The Office of Civic Engagement is looking for faculty willing to participate in our Public Sphere Pedagogy (PSP) program for the Spring 2017 semester.
In the Spring semester, we will explore the legacy of Carl and Louis Stokes. The year 2017 represents the 50th anniversary of the historic election of Carl Stokes as Mayor of Cleveland and the first African American elected mayor of a major city. In celebration of this event, Cleveland State University is participating with many other major institutions in the city in a year–long series of events. Our contribution to the calendar of events will be our Public Sphere Pedagogy Town Hall meeting at the end of the Spring semester. For a more detailed list of related topics involving the legacy of Carl and Louis Stokes, please click here.
How to get involved
We would like to make incorporation of PSP into your current class syllabus as easy as possible. Dr. Edward Horowitz, Associate Professor in the School of Communications, has been a champion of the use of PSP in his classes and has created a two page document that gives some guidelines and suggestions on different levels of participation. To review that document, please click here. Additionally, Dr. Adrienne J Gosselin, Associate Professor in the Department of English has provided a how she plans to incorporate the topic of lead in her ENG 208 class. To view that lesson plan, please click here.
About the Public Sphere Pedagogy
Public Sphere Pedagogy (PSP) is rooted in the belief that students learn best by doing. The theoretical framework for PSP is Lave and Wenger’s “communities of practice” (1991) that proposes that learning should not be a separate and discreet activity taking place only in the classroom, but that learning occurs in different social arrangements and engagements that are both around and created by each of us. PSP also has a public/community component to classroom instruction. Students approach their classroom assignments through the prism of an identified contemporary public issue and that issue is the focal point for class assignments. The culmination of the PSP course is a community event where students present their work about the public issue and have a dialogue about it with interested community members and civic leaders.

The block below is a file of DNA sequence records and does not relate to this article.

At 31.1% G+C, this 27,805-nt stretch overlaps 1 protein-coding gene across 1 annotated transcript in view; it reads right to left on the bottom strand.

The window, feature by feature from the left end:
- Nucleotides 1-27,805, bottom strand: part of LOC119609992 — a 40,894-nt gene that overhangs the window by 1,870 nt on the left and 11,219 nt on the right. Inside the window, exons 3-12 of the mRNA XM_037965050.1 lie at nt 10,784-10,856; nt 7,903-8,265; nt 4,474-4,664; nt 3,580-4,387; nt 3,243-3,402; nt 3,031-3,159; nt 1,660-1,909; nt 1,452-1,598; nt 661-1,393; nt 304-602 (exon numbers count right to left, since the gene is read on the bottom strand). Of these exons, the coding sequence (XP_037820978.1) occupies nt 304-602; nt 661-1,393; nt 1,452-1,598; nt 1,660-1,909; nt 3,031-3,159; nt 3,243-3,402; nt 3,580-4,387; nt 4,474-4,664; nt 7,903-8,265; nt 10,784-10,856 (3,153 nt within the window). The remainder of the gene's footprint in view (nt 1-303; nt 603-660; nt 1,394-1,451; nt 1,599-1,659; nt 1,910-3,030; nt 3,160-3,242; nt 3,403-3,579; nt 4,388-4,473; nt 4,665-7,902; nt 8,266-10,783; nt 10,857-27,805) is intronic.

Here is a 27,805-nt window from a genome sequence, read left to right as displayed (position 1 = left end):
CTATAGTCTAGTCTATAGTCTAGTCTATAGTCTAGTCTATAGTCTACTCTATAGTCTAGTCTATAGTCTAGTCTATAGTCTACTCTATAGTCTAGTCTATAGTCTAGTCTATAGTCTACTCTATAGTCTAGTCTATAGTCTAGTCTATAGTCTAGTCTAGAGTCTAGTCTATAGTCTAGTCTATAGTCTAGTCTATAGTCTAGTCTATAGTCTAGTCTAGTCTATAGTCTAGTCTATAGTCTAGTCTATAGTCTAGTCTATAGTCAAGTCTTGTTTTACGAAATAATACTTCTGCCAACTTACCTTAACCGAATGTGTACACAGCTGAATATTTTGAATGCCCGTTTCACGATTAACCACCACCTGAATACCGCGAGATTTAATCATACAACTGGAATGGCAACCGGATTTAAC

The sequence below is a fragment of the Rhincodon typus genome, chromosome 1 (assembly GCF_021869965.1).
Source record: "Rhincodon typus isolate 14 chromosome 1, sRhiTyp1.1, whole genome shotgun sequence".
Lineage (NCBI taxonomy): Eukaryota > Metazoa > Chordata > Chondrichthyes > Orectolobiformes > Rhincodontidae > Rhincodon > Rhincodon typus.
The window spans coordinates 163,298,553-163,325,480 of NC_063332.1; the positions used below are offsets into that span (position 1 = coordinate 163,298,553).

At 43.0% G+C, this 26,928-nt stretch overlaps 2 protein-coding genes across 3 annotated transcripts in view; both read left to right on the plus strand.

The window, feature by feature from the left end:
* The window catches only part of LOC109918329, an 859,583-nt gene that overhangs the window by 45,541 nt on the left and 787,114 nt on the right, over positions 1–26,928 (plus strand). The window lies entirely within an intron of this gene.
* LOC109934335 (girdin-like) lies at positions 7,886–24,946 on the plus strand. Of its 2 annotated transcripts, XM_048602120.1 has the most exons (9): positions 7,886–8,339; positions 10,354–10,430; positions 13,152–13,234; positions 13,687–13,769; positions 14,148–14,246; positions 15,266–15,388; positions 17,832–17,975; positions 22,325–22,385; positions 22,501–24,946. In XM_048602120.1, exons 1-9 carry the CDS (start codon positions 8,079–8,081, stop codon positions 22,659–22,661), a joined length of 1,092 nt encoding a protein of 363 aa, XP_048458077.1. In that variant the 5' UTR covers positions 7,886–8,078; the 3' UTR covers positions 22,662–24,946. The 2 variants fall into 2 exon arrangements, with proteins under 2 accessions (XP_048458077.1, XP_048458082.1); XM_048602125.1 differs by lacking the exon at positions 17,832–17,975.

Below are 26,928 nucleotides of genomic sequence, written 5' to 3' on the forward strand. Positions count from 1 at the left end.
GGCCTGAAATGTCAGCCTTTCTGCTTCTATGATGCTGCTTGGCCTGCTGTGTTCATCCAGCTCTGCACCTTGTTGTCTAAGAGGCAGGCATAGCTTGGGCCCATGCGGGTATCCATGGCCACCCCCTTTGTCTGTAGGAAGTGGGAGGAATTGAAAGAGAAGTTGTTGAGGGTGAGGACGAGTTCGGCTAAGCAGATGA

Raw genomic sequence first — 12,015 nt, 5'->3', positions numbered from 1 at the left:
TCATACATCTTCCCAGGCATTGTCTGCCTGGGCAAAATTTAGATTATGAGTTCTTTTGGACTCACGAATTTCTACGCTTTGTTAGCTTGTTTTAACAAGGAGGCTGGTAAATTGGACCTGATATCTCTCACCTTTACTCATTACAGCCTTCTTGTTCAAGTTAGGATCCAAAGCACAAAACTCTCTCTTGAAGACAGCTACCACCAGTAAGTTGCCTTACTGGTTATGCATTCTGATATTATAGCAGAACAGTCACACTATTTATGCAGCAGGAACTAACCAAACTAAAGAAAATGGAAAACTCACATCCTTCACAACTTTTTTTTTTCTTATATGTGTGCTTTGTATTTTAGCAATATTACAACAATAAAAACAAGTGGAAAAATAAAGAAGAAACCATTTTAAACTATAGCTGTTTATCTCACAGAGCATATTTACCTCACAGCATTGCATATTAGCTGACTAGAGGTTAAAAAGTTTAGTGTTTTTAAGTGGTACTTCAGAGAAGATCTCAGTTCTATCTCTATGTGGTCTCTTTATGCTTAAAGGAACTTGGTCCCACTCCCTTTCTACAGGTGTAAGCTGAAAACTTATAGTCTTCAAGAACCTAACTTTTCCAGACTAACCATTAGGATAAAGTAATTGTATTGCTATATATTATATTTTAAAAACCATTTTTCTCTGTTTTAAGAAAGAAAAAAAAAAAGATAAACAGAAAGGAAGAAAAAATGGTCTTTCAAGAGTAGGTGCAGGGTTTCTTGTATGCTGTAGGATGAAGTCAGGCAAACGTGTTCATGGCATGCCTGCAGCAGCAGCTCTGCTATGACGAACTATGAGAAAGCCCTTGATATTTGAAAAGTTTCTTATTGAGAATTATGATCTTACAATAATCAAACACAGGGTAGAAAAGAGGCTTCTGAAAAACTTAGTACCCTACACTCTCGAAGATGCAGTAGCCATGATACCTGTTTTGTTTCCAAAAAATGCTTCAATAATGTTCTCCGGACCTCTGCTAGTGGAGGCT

Guiding principles of PSP are:
- Focus student’s course reading, class discussions and research efforts on a contemporary public issue(s)
- Connect students’ class work to public arenas
- Place students in dialog with diverse campus and community members
- Aim to increase students’ sense of civic agency and personal and social responsibility
Benefits of PSP
- Students develop a better understanding of course material and its relevance to the real world;
- Student become more aware of important local and national policy issues;
- Students develop a desire to become more civically engaged;
- It has been shown that use of this teaching method can increase retention rates.
For more information, contatc Julian Rogers at firstname.lastname@example.org.